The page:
## How did they come up with this completed reaction

This is what the completed reaction looks like
Na2CO3 + 2HCl ⇔ 2NaCl + H2O + CO2

My question is how did they get the products in the above reaction.

Here is my attempt, but I don't see how to get it like in the above reaction
Na2CO3 + HCl ⇔ NaCl + HCO3

The HCO3 breaks down as follows:

HCO3 + H2O ⇔ H3O+ + CO2

So my question is how did they only get H2O + CO2 in the top reaction without the hydronium H3O+ ??

Thanks

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 Quote by lechatelier Here is my attempt, but I don't see how to get it like in the above reaction Na2CO3 + HCl ⇔ NaCl + HCO3
There is a Na missing.

 Quote by lechatelier The HCO3 breaks down as follows: HCO3 + H2O ⇔ H3O+ + CO2
Where does the charge comes from?

 Quote by lechatelier So my question is how did they only get H2O + CO2 in the top reaction without the hydronium H3O+ ??
Apart from what DrS wrote, solution of HCl contains plenty of H+.

## How did they come up with this completed reaction

Well, the first equation you gave us is balanced. The reactants and products both contain:

3 O
2 Na
2 Cl
2 H
1 C

However, your second equation is missing a coefficient in front of one of the reactants. You wrote: Na2CO3 + HCl ⇔ NaCl + HCO3. This is not balanced properly, because on the reactant side you have 2 Na, and on the product side you only account for 1 Na. If you add a two in front of the HCl in the second equation, you get the correct products for the completed reaction of:

Na2CO3 + 2HCl ⇔ 2NaCl + H2O + CO2.

 Heavymetal: It's not a question about balancing!! I could balance the equation no problem. The question is why the reaction doesn't go this route: Na2CO3 + 2HCl ⇔ 2NaCl + H2CO3 The H2CO3 breaks down as follows: H2CO3+ H2O ⇔ H3O+ + HCO3 The HCO3 breaks down as follows: HCO3+ H2O ⇔ H3O+ + CO3 So I got H3O+ + CO3 but why is it that the correct reaction has H2O + CO2 (at the top, at the beginning of this post) without the hydronium ion H3O+ and CO3 ??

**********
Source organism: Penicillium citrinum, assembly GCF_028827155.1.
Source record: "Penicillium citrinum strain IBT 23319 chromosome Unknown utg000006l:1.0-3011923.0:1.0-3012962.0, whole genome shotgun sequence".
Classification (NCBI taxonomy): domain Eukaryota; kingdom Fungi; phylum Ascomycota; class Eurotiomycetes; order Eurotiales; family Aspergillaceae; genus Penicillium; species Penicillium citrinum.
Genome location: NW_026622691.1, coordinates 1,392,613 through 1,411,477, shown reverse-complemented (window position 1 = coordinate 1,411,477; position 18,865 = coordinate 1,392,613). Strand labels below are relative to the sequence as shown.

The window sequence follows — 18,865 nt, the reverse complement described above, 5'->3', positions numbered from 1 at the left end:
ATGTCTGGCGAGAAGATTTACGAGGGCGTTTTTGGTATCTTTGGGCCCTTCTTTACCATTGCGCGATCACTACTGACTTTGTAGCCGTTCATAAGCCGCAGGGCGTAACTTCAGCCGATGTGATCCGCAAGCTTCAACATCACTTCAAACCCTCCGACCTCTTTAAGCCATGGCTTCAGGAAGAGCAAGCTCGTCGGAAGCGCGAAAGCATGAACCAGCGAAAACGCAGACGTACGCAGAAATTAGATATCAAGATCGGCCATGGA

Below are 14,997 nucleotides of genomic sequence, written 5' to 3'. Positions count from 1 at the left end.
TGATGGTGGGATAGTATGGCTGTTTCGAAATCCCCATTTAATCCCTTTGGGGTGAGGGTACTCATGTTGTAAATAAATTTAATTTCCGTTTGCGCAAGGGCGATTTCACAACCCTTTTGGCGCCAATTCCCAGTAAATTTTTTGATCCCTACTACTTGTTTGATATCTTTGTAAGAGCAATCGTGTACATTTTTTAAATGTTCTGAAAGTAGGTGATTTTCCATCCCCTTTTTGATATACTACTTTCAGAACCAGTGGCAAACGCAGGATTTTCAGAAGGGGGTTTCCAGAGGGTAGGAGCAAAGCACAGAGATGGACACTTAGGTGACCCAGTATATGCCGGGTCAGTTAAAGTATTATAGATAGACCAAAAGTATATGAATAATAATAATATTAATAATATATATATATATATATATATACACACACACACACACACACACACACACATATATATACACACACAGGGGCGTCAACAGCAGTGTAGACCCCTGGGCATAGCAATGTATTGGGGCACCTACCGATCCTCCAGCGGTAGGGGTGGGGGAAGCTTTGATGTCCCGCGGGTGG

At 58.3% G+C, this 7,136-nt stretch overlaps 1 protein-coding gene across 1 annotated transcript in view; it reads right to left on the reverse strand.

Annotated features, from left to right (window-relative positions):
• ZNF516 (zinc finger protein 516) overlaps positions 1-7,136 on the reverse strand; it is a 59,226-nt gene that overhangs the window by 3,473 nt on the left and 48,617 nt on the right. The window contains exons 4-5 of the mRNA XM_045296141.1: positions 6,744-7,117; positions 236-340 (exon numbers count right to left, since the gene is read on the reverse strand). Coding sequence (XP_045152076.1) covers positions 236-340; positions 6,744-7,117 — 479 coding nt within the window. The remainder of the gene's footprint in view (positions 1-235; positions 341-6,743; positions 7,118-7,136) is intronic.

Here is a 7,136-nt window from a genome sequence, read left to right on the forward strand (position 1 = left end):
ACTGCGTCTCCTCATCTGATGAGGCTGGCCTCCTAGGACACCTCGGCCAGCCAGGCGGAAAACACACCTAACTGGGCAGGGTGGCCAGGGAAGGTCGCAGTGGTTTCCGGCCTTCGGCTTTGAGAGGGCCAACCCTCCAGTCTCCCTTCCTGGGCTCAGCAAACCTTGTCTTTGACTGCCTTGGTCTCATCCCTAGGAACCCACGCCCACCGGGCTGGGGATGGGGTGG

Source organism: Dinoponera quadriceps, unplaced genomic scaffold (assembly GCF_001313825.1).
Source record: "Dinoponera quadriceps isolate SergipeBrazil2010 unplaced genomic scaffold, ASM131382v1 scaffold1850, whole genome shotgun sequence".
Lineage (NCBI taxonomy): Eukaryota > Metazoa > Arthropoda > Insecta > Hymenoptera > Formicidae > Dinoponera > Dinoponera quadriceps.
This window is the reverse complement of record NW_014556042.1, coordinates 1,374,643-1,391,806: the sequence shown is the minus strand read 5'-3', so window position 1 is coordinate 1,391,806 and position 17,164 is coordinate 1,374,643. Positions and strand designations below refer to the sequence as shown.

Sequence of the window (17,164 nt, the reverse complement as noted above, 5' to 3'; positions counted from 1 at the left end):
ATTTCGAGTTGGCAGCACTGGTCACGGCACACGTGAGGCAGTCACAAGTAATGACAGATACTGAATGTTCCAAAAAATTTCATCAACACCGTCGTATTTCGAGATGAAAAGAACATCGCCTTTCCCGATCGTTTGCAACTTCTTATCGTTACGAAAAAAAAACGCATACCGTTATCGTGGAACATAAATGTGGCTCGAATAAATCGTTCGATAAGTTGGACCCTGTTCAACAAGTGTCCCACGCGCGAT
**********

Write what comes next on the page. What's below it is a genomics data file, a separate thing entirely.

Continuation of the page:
Quote by DrStupid There is a Na missing. Where does the charge comes from?
Are you serious in asking me where the +ive charge on a hydronium ion came from????

 I believe it goes: H2CO3 + 2H2O ⇔ HCO3- + "H3O+" + H2O HCO3- + "H3O+" + H2O ⇔ CO32- + 2"H3O+" CO32- + 2"H3O+" ⇔ 3H2O + CO2 I say "H3O+" because it doesn't actually take shape of the hydronium ion here. So if you cancel out the 2 H2O from the beginning, and the 2 out of the 3 in the end, you get a net equation that looks like: H2CO3 ⇔ H2O + CO2 However, it probably looks more like this: H2CO3 ⇔ HCO3- + H+(aq) HCO3- + H+(aq) ⇔ CO32- + 2H+(aq) CO32- + 2H+(aq) ⇔ H2O + CO2